Framework conditions

“Cities have to realise they are in the driving seat,” Haas said. He pointed to the example of Hamburg, host of the next ITS World Congress in October 2021: “Hamburg has its own CIO [chief information officer, responsible for driving the city’s digital agenda] and that’s a role that will evolve globally, specifically to tackle these topics.”

5G is a good example of where public involvement was required. “Governments provide the framework conditions,” Haas continued. “5G creates completely new possibilities that impact traffic management. Governments must ensure quick roll-out and coverage.”

More generally, he said: “We need governments and legislation that serve as an enabler and supporter, we need close cooperation between the public and private sectors – and we need to take action now.”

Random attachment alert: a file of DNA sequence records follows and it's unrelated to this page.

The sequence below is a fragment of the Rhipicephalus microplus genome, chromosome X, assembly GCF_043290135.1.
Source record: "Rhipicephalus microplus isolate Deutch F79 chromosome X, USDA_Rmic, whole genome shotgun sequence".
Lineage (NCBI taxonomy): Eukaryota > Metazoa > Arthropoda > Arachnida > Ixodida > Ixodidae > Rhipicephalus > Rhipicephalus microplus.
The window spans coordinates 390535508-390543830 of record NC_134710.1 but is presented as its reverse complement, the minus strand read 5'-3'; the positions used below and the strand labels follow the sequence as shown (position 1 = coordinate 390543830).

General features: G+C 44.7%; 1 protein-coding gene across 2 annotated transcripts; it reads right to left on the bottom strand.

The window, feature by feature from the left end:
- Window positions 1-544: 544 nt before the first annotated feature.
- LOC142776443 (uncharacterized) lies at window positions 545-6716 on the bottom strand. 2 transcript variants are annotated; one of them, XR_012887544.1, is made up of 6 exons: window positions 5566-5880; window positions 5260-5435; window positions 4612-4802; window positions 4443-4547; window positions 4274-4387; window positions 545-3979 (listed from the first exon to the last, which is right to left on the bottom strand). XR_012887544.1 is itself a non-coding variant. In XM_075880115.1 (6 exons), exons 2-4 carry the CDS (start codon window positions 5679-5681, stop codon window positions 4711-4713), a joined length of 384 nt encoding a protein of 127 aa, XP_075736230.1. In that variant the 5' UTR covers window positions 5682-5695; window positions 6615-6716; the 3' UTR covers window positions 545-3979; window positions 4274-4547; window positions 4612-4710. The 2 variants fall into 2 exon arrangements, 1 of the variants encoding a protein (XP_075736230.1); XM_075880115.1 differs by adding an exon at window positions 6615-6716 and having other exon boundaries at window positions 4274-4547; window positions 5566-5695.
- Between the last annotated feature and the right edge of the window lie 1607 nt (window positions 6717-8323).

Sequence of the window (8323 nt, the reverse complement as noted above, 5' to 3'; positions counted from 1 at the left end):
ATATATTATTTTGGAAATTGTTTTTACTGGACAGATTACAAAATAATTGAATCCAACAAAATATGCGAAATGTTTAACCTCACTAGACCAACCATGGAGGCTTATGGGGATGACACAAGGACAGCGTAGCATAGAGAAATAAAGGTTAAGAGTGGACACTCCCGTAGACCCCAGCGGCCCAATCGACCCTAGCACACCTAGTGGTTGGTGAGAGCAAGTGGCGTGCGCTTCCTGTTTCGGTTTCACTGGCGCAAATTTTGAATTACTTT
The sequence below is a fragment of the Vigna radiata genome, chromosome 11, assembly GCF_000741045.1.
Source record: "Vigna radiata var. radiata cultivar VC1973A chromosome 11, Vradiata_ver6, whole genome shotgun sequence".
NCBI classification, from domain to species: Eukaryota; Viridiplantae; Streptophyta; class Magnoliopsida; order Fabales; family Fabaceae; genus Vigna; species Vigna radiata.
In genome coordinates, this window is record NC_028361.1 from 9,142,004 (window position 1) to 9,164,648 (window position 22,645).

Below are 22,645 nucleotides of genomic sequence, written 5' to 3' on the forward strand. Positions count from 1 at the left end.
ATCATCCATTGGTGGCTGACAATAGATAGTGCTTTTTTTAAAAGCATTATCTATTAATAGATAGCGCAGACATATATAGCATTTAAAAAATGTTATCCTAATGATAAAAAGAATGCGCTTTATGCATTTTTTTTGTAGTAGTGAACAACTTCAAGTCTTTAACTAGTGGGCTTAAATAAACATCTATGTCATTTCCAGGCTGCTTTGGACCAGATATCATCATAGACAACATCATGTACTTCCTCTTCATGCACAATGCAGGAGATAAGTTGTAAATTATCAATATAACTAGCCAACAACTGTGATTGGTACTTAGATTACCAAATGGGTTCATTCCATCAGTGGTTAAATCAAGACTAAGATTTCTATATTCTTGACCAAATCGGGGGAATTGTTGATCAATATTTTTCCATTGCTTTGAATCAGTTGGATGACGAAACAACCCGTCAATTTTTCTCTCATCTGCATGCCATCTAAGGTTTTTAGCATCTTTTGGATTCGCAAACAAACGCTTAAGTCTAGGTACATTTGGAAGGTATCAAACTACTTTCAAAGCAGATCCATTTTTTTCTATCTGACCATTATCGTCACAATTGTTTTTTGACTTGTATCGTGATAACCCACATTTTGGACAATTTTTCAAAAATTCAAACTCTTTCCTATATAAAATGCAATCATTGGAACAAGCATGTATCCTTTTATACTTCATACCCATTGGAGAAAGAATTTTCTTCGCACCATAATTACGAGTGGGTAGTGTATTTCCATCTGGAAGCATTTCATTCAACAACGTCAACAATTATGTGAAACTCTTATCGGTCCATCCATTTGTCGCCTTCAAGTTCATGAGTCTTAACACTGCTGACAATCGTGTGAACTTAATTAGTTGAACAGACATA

“We need to evolve from traffic management to travel management, to ensure the orchestration of different modes, balancing individual and collective needs,” Schuch concluded. “Public authorities must make sure the legislative framework is there. We are here to help: don’t look at disruption as a threat but as an opportunity.”

This is an extended version of the article ITS industry 'needs to make a move towards each other' which appears in ITS International November-December 2021